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[Artists, Events]

Bhavishyavani Future Soundz was formed in the mid ‘90s by like-minded people when it was not possible to listen to DJ mixes online; and clubs were playing exclusively Bollywood and Retro. The crew’s first parties were held in dodgy bars managed by mafia goons, followed by multiple events in Bombay’s hippest and shadiest venues. Visual artists, graphic designers, filmmakers and sound engineers all formed a part of this collective. Although a Future Soundz event is a contemporary urban clubbing experience in its conception, their aesthetic is locally rooted.

Over the years, the gigs have come to have a cult following with the young Mumbai crowd as well as similar collectives all over the world. At the beginning of the 21st century, the collective was joined by a crew of French refugees in Bombay: Charlee, MMAT and Loopkin. This weekend, MMAT will get behind the console for a special night of four top acts at Pebble. Here, he chats about his early days in India, his role as promoter and DJ, and some of his favourite parties.

How did the Bhavishyavani Crew move from doing drum n bass parties in the late ’90s / early 2000s to organising more eclectic 4X4 nights?
Charlee, Loopkin and I were in India were doing our own stuff in Delhi and Bombay. Charlee was with the Buba Tree collective – more dub/jazz-oriented while Cyril and I were under the Fresh Air banner in Delhi and Bombay. We used to party with the Bhavishyavani crew (Tee, Kutklass, Insat, Bhaisab) quite often. And then the Laurent Garnier tour took place in 2004 in India. For the Bombay event, Bhavishyavani / Grandmother India took care of the décor and design, so we decided to work together. As far the music goes, the drum n bass-inclined members like Insat and Bhaisab got more involved in other personal project, so we were the ones playing. And our influences are definitely more 4×4.

The earlier Bhavishyavani Crew organized parties in shady bars and converted them into party spots. The current crew holds its parties in fancier places like Aurus but you haven’t compromised on the music. Which one of the two is a tougher ask?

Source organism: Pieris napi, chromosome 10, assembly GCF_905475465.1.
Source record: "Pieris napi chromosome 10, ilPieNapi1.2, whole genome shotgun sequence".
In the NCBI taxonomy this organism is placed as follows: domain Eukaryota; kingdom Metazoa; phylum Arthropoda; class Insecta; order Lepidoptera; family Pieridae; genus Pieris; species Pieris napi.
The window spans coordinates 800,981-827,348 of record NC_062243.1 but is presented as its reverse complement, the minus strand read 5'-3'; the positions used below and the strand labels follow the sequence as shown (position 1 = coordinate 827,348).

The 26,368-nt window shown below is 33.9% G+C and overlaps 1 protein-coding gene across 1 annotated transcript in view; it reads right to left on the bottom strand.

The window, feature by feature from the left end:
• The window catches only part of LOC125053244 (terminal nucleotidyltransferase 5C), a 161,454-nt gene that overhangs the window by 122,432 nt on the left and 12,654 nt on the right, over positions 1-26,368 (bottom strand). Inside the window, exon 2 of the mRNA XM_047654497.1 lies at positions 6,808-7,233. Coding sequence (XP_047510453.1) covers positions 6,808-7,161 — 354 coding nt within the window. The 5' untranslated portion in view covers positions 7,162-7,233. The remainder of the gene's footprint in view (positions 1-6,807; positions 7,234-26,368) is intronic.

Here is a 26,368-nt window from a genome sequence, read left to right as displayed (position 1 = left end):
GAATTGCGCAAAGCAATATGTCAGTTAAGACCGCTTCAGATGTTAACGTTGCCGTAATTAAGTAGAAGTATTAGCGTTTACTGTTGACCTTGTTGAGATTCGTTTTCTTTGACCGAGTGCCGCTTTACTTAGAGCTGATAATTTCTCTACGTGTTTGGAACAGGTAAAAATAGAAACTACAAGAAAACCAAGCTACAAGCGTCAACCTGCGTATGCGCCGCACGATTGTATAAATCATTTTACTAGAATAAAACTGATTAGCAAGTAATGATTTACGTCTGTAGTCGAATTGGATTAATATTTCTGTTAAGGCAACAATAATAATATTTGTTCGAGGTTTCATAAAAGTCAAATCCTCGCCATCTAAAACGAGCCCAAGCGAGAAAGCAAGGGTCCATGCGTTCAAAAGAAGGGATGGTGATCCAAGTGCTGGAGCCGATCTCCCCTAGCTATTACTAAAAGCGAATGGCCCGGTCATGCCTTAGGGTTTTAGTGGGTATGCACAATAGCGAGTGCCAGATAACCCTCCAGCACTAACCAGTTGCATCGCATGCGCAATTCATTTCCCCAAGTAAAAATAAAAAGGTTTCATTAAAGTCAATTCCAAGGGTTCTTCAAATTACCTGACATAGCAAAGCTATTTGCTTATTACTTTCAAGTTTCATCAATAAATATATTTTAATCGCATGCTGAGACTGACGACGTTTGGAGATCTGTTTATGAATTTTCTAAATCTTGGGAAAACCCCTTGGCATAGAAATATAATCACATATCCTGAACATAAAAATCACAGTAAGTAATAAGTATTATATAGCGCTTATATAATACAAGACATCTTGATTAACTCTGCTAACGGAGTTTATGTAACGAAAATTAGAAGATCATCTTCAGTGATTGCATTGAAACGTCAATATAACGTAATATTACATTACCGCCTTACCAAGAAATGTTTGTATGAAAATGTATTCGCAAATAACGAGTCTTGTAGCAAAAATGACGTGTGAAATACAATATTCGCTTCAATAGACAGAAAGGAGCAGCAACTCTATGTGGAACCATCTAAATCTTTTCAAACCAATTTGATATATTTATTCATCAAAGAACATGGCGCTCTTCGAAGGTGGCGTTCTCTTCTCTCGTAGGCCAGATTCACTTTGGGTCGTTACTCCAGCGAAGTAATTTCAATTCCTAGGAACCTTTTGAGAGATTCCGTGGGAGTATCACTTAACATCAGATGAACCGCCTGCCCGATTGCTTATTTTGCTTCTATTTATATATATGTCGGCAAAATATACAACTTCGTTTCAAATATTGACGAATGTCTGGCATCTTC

Any party in this city is tough to promote. We definitely want to keep an underground edge in what we do because this is where we come from. The problem is that in smaller, shady venues, it is harder to get the means to an end. We are happy to play for no money for fun parties but if you want the scene to grow and bring international artists you need to finance it.  Abroad, you can do this through profit sharing with the venue (which is no common here) but here you rely almost entirely on sponsoring. You are then drawn to fancier venues because they are the ones sponsors want to work with.

Having said that, our parties at venues like Aurus work because the owners and management are great friends who understand what we want to do. They don’t question the artistic direction of the event and they have one of the best spots in town to do it. Ultimately, we need to strike a balance between the event we want to produce and the people we want to come and party with us.

How different was the scene and what were your impressions of it when you first moved here from France?
My first impression in Delhi was that there was not much on the plate in term of dance music. There were  fun rave parties in farm houses but ultimately I don’t connect to psy trance beyond the “rave party with friends” aspect of it.  Luckily when I moved the company I was working for had the budget to ship some stuff from France. I took that opportunity and moved my turntables and records here. After a few weeks, we started organising small rooftop parties in Delhi. This led to a gig in a club at the Park Hotel where the owner liked it and then we got to organize a monthly night there. If I remember correctly, the Midival Punditz also organised their Cyber Mehfil parties back then.

What is the most rewarding aspect of organising and promoting the parties?
I like a good party, so it’s satisfying to see a full house bouncing to an artist we have struggled to bring over to India. We book artists in quite a selfish manner – because we love what they do, irrespective of their popularity in India. So it is also quite rewarding when artists like Mathew Jonson or dOP tell you that the party you have organized is one of the best of the year for them. It doesn’t have to be the biggest party to be the most fun, most of the time it’s the people who make the party.
Between the promoting, booking and organising, how do you find time to DJ and collect tunes? Has it made DJing tougher?
What has made collecting tougher is the amount of music available. It is harder to find good music considering the vast output out there. Also, I quite like digging for old gems so I am not too worried about collecting the newest tracks. Checking out tracks still takes up lots of my free time (and it doesn’t make my wife happy).

Who is your favourite DJ within the crew and if you had to pick one Indian DJ who stands out, who would it be?
I like Charlee for his eclecticism, Loopkin for his no-nonense techno and Insat for his experimental sets full of old gems  (even though he doesn’t DJ that often any more). With Indian DJ, I’d say Uri for a dose of funk grooves, Raffael Kably for a dub-influenced solo set and Arjun Vagale for all things techno.

Can you pick out your most memorable Hennessy Artistry gig?
The show with Shri, JC001 and Bandish Projekt was amazing – a live jam and great vibe between the artists who had never performed together before.